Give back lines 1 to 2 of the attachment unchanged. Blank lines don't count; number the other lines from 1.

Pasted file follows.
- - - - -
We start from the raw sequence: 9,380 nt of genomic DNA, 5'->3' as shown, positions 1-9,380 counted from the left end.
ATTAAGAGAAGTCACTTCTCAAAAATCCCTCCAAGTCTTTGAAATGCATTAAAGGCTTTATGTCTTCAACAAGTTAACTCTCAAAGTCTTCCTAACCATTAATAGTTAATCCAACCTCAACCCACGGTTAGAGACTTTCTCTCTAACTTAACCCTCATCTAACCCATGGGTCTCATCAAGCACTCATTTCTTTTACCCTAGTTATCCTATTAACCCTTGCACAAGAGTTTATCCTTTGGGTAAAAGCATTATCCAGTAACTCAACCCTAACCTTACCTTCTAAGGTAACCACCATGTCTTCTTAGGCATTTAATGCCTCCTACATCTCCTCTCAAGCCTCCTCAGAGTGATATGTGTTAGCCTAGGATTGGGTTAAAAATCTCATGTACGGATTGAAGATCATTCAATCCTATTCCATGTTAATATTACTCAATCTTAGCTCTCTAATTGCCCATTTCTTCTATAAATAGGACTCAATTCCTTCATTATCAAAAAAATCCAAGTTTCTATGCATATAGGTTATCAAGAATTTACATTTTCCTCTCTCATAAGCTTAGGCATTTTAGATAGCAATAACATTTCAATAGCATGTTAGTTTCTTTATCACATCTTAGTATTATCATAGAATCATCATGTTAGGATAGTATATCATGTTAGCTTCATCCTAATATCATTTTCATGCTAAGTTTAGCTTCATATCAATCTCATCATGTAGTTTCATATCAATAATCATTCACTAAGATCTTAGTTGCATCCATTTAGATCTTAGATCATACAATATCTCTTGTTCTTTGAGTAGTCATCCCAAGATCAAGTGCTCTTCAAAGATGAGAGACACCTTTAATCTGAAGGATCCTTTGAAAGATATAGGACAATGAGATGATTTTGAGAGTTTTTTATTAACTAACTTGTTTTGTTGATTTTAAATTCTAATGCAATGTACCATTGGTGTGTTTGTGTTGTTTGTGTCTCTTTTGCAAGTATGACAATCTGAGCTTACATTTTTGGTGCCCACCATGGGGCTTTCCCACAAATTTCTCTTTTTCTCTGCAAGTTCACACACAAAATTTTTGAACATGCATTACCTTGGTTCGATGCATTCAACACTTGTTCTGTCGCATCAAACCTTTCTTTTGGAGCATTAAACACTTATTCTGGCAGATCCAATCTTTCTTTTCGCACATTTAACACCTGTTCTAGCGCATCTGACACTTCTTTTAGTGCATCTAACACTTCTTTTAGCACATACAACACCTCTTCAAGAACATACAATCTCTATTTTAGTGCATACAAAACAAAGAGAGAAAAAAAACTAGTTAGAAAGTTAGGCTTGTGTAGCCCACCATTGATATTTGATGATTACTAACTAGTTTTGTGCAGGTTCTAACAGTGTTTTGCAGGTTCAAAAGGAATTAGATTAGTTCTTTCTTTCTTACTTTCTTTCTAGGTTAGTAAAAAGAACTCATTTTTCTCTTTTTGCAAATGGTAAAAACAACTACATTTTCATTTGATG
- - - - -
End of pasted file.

We start from the raw sequence: 9,380 nt of genomic DNA, 5'->3' as shown, positions 1-9,380 counted from the left end.
ATTAAGAGAAGTCACTTCTCAAAAATCCCTCCAAGTCTTTGAAATGCATTAAAGGCTTTATGTCTTCAACAAGTTAACTCTCAAAGTCTTCCTAACCATTAATAGTTAATCCAACCTCAACCCACGGTTAGAGACTTTCTCTCTAACTTAACCCTCATCTAACCCATGGGTCTCATCAAGCACTCATTTCTTTTACCCTAGTTATCCTATTAACCCTTGCACAAGAGTTTATCCTTTGGGTAAAAGCATTATCCAGTAACTCAACCCTAACCTTACCTTCTAAGGTAACCACCATGTCTTCTTAGGCATTTAATGCCTCCTACATCTCCTCTCAAGCCTCCTCAGAGTGATATGTGTTAGCCTAGGATTGGGTTAAAAATCTCATGTACGGATTGAAGATCATTCAATCCTATTCCATGTTAATATTACTCAATCTTAGCTCTCTAATTGCCCATTTCTTCTATAAATAGGACTCAATTCCTTCATTATCAAAAAAATCCAAGTTTCTATGCATATAGGTTATCAAGAATTTACATTTTCCTCTCTCATAAGCTTAGGCATTTTAGATAGCAATAACATTTCAATAGCATGTTAGTTTCTTTATCACATCTTAGTATTATCATAGAATCATCATGTTAGGATAGTATATCATGTTAGCTTCATCCTAATATCATTTTCATGCTAAGTTTAGCTTCATATCAATCTCATCATGTAGTTTCATATCAATAATCATTCACTAAGATCTTAGTTGCATCCATTTAGATCTTAGATCATACAATATCTCTTGTTCTTTGAGTAGTCATCCCAAGATCAAGTGCTCTTCAAAGATGAGAGACACCTTTAATCTGAAGGATCCTTTGAAAGATATAGGACAATGAGATGATTTTGAGAGTTTTTTATTAACTAACTTGTTTTGTTGATTTTAAATTCTAATGCAATGTACCATTGGTGTGTTTGTGTTGTTTGTGTCTCTTTTGCAAGTATGACAATCTGAGCTTACATTTTTGGTGCCCACCATGGGGCTTTCCCACAAATTTCTCTTTTTCTCTGCAAGTTCACACACAAAATTTTTGAACATGCATTACCTTGGTTCGATGCATTCAACACTTGTTCTGTCGCATCAAACCTTTCTTTTGGAGCATTAAACACTTATTCTGGCAGATCCAATCTTTCTTTTCGCACATTTAACACCTGTTCTAGCGCATCTGACACTTCTTTTAGTGCATCTAACACTTCTTTTAGCACATACAACACCTCTTCAAGAACATACAATCTCTATTTTAGTGCATACAAAACAAAGAGAGAAAAAAAACTAGTTAGAAAGTTAGGCTTGTGTAGCCCACCATTGATATTTGATGATTACTAACTAGTTTTGTGCAGGTTCTAACAGTGTTTTGCAGGTTCAAAAGGAATTAGATTAGTTCTTTCTTTCTTACTTTCTTTCTAGGTTAGTAAAAAGAACTCATTTTTCTCTTTTTGCAAATGGTAAAAACAACTACATTTTCATTTGATG